Things I learned from reading “Basketball: A Love Story” – Part Two: Don’t Go Messin’ With the Celtics’ Huddle

I remember exactly where I was the night of the Malice at the Palace.

It was so disturbing for this peace-loving, NBA fan that I could barely turn away from my television set.  I sat in disbelief, watching highlights (or rather lowlights) of that evening over and over again until early the following morning.

The images remain vivid in my memory: Ben Wallace shoving Ron Artest, teammates trying to break it up, Artest going to lay down on the scorer’s table after both players were separated, a beer being hurled onto Artest from the stands hitting him in the chest, all hell breaking loose, Artest running into the stands to find the fan who threw the beer, Stephen Jackson following him, Jermaine O’Neal cold-cocking yet another fan who had no business being on the floor, David Stern’s abject disapproval, jerseys torn, mayhem abound and the ensuing, unprecedented suspensions.

That night was a black mark on the NBA that changed the way the league tolerates violence just as it did the night Kermit Washington shattered Rudy Tomjanovich’s jaw.

While fighting is verboten in today’s NBA, back in the day, fisticuffs were far more commonplace.  Images weren’t everything, social media did not exist and bullshit was not tolerated, not from opponents and most certainly not from fans.

I recently started a series called “Things I learned from Basketball: A Love Story,” a must have for any NBA fan.  It’s a slow, enjoyable read, one you don’t want to finish.  Here’s another tidbit I found interesting from the book’s initial pages.

This tale, just as the last one, involves the early Celtic dynasty.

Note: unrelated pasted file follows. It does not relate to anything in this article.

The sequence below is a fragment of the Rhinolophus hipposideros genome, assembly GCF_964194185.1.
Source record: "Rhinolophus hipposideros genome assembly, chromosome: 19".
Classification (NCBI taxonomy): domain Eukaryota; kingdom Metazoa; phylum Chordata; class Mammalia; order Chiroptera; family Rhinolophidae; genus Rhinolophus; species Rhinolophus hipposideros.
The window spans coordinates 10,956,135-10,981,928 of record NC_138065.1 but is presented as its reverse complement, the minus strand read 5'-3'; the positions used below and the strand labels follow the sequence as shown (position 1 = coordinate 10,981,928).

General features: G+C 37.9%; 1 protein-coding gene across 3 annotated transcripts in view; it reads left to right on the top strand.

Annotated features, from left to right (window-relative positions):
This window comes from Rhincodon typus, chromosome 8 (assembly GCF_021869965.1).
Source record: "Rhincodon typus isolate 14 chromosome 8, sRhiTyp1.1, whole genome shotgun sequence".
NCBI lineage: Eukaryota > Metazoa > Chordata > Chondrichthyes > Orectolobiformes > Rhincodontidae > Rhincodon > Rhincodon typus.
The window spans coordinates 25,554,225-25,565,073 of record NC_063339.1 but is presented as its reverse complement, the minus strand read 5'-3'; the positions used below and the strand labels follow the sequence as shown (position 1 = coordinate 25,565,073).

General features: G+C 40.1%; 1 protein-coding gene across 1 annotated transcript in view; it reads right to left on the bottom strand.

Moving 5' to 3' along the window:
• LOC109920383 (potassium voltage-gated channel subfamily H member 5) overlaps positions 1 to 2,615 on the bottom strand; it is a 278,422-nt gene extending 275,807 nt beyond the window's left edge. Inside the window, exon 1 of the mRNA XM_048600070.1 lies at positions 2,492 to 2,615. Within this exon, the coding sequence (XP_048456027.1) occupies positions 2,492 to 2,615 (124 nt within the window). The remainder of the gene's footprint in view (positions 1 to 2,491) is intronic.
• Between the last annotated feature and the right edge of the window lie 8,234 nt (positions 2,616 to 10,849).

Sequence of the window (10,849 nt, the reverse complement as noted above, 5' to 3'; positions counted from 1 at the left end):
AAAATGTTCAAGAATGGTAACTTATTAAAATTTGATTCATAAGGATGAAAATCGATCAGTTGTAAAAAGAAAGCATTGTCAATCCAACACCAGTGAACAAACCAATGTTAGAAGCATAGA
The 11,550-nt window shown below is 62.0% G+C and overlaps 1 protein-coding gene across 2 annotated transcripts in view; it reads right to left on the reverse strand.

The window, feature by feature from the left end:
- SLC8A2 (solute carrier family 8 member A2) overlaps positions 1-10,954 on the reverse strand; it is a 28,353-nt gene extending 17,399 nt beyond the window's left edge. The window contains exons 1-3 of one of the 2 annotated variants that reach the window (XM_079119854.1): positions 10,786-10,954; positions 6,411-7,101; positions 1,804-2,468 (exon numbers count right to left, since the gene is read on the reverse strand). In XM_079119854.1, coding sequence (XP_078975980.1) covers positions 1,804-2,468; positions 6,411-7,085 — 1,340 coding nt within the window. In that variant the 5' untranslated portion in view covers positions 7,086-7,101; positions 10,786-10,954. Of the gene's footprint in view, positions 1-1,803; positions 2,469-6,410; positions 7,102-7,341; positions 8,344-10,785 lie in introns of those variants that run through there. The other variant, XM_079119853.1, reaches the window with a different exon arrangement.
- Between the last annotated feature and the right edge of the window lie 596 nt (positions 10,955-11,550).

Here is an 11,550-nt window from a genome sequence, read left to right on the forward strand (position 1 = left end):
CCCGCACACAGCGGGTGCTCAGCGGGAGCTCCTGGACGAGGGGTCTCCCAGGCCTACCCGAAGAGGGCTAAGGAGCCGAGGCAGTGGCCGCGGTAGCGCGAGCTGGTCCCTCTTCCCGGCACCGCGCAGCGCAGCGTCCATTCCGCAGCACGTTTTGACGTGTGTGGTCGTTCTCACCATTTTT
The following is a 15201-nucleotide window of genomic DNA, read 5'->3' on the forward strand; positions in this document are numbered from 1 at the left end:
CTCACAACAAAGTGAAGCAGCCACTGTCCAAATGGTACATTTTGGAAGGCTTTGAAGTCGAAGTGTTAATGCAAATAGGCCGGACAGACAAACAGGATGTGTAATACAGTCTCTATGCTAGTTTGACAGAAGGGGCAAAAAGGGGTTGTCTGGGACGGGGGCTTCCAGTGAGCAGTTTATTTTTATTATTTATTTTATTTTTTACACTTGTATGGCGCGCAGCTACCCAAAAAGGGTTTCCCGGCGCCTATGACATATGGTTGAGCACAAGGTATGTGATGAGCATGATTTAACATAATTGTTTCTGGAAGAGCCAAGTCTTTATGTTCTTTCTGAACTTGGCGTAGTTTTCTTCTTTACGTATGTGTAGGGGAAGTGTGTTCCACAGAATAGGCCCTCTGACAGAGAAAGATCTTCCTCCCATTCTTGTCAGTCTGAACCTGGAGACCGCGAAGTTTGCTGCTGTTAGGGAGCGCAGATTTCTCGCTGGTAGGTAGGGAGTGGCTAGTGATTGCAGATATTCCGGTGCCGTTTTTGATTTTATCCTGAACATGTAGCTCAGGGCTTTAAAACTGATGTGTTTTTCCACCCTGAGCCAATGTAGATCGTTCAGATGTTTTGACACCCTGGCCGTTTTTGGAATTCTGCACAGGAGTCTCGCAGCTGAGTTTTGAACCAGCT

Here is Hall of Fame guard Bob Cousy, in his own words, talking about the night a boisterous fan was giving his team lip service… and what came to pass immediately afterward:

“In Syracuse, they’d boo you [even] if the bone was sticking out of your leg.  There was no inch of sportsmanship in any way.  They were hostile. Some fan got carried away, he must have had a couple of pops before the game, and this guy got onto the floor in a timeout.  I took him and I shoved him in the middle of our huddle.  Loscy [Jim Loscutoff] and everybody took a shot a him.  They picked him back up and dumped him out, and they all ended up in court.”

Ah, the good old days when the NBA was like a Martin Scorsese movie.

Look, we’ve all been to games where we’ve heard hecklers cross the line.  The fan who threw the beer that night in Auburn Hills changed the course of history, at least for Artest who was suspended for a year.  But can you imagine a day when athletes could beat the crap out of fans that deserved it?  How much of an uproar would there be today if NBA players got together to beat the shit out of somebody.  I mean, we expect that from the NHL but not the NBA.  And NFL players don’t beat up fans, only their significant others… but I digress.  Clearly rushing the court or field and/or throwing a beer on a player warrants an ass-beating.  I’m just not too sure any of us want to see that sort of extra-curricular.

Every ticket stub holds codes of conduct for its fans.  Far too often they are not followed.  Yes, athletes are well-paid to do what they do but that doesn’t give fans the right to get personal.

It’s professional sports and tempers flare.  The NBA, as well as other professional sports leagues, have done their best to curb the violence but sometimes, shit happens.

After that night at Auburn Hills, any punch thrown in the NBA leads to an immediate suspension.  But fifty years ago, if you walked into an arena and started to get a little mouthy, you might end up on the wrong end of a player meet and greet.

One thought on “Things I learned from reading “Basketball: A Love Story” – Part Two: Don’t Go Messin’ With the Celtics’ Huddle

  1. In a perfect world, anybody dumb enough to talk shit to a 7′ tall professional athlete kinda deserves to get his ass kicked.

    Call it natural selection if you will. I would call it just rewards.
    In the real world of today, lawyers would call it a case and the “victim” who earned his ass whooping would call it a payday.

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